An Interview with UCLA’s Gilda Haas
Gilda Haas, co-founder and current faculty of UCLA Labor Studies’ Community Scholars Program, sat down with Labor 411’s Sahid Fawaz to talk about the program and its role in building a better Los Angeles.
SF: Can you give our readers a bit of background on the Community Scholars Program and its mission?
GH: It was around 1990 when I was teaching Urban Planning in UCLA and I was asked by our program chair to do some research on how the department could be more responsive to community needs. I researched other programs around the country, and we held some focus groups with community organizations, and we landed on the idea that a good first step would be to bring leaders from the community, including labor leaders, into the school, to collaborate with students on a project around an economic issue that affected them. We called those participants Community Scholars and the Community Scholars program was officially launched in 1991.
Each year, the program’s participants worked on a specific problem for a six-month period. Community participants benefit from the students’ research methods and access to university materials. The students benefit from the experience and knowledge of the Community Scholars as well as access to community and labor organizations. They all learn from each other and, in the end, come up with a product that we hope is useful. It’s a safe space for exploring ideas, and some projects take a life of their own and continue after the six-month project ends.
Those interested in the program that is now sponsored by the UCLA Labor Studies Program can apply via this link 2024 Community Scholars Program Application for the 2024 project.
SF: What are some noteworthy achievements by the program over the years?
GH: The inspiration forThe Los Angeles Alliance for a New Economy (“LAANE”) was a report generated by our very first class called “Accidental Tourism” and today that organization is celebrating its 30th Anniversary. Strategic Actions for a Just Economy (“SAJE”), which also works to advance economic justice for those who live in the City, also has its roots in the Community Scholars Program. The LAMAP project was coupled with a Community Scholars class which brought together 10 labor unions, community organizations, and UCLA students to generate a substantial body of sectoral research about L.A.’s industrial Alameda Corridor. As a result of that project, perhaps for the first time, urban planning graduate students who were involved in the project pursued jobs in the labor movement as researchers, organizers, and community-labor strategists after they graduated.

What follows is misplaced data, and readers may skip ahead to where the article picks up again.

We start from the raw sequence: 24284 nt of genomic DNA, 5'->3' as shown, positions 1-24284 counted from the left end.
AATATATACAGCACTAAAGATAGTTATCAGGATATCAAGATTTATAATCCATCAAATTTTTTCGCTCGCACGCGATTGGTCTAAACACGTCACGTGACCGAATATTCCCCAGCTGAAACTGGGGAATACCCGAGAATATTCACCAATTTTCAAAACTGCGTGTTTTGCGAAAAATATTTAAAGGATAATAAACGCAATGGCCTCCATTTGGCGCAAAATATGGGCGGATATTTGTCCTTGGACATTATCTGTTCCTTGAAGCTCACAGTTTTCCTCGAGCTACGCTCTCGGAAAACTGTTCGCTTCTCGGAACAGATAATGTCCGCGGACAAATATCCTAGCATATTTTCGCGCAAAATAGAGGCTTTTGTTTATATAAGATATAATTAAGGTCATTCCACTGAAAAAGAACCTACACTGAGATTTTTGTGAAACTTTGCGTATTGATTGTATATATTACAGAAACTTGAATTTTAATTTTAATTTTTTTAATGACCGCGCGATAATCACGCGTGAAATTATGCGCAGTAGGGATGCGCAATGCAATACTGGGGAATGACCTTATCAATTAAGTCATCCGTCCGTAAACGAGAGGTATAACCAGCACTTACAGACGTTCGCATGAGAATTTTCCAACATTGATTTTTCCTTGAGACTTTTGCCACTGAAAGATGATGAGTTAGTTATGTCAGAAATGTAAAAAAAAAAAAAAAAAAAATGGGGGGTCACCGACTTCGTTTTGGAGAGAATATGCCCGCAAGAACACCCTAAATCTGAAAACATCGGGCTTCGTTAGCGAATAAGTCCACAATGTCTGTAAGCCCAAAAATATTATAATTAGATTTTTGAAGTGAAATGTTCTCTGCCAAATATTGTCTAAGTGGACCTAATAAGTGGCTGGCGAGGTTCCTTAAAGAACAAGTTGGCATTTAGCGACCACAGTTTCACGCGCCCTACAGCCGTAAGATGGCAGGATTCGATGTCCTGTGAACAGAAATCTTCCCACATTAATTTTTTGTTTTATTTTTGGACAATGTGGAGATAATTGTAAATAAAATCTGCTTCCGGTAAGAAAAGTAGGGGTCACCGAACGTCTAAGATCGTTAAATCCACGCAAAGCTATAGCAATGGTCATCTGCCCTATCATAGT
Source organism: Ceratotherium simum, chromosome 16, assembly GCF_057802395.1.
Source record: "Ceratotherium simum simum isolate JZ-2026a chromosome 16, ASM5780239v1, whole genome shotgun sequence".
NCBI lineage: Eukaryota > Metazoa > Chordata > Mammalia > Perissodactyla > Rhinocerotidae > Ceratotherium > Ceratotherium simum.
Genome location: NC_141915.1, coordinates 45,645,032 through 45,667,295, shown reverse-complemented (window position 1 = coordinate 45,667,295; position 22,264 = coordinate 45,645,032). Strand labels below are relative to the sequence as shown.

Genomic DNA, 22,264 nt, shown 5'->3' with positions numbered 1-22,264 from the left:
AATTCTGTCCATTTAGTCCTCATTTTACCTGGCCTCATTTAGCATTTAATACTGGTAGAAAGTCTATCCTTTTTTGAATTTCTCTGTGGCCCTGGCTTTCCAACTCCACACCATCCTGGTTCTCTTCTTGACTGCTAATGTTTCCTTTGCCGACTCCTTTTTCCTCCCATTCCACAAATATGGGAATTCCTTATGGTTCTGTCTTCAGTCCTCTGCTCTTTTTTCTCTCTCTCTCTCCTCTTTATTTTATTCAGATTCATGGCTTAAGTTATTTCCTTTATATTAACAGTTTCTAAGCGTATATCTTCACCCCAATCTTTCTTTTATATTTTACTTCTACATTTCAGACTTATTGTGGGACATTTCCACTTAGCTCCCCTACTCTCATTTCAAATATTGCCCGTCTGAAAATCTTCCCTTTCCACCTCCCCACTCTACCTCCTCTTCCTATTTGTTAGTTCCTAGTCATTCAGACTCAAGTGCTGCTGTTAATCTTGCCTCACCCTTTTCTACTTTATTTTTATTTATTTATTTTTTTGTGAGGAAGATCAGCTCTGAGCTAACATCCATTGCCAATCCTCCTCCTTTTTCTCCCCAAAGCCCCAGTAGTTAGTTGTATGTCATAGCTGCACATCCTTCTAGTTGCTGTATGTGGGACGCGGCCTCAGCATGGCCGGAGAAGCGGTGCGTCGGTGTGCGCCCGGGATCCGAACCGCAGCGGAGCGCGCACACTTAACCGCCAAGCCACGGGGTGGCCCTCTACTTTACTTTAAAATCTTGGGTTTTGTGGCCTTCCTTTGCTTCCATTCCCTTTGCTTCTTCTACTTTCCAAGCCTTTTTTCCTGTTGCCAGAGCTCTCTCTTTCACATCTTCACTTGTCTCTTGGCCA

SF: Have you seen other schools try programs like UCLA’s?
GH: M.I.T. and Tufts each have great programs that pre-dated Community Scholars, called the Mel King Fellows Program and Practical Visionaries, respectively, and we have collaborated in some ways over the years. Most notably, last year the MIT and UCLA programs collaborated on the question of “How to Transform Long-Term Care in California.” The UCLA program has also inspired the creation other similar initiatives on other University of California campuses, as well as across the country.
SF: How is the environment in which the program operates different in 2023 than when it was founded over 30 years ago?
GH: It’s a bit more commonplace now for labor and community organizations to work together on issues than it was back then. Labor unions are more involved today, for example with worker centers. It’s more of a given now among students and relevant groups that there is wage theft and a high degree of exploitation within industries like the garment industry.
Speaking of the garment industry, the 2024 Community Scholars Program is called, “Building a High Road Garment Industry in Los Angeles.” The project will explore garment worker co-ops and explore a range of topics on what it takes to create an industry where workers and industries can flourish in Los Angeles while the workers and their communities benefit from good wages and economic policies.
SF: What are your thoughts on the Buy Your Values UCLA campaign in the context of the Community Scholars Program?
GH: I would love for the Buy Your Values campaign to be participants in the class because the campaign has a narrative of what ethical merchandising looks like. It would also be great to explore possible competitive advantages of an ethical merchandising approach. The topic has a lot of angles because it involves workers, factories, stores, and consumers. And Los Angeles is a place where all of these converge, in addition to a world-class fashion industry.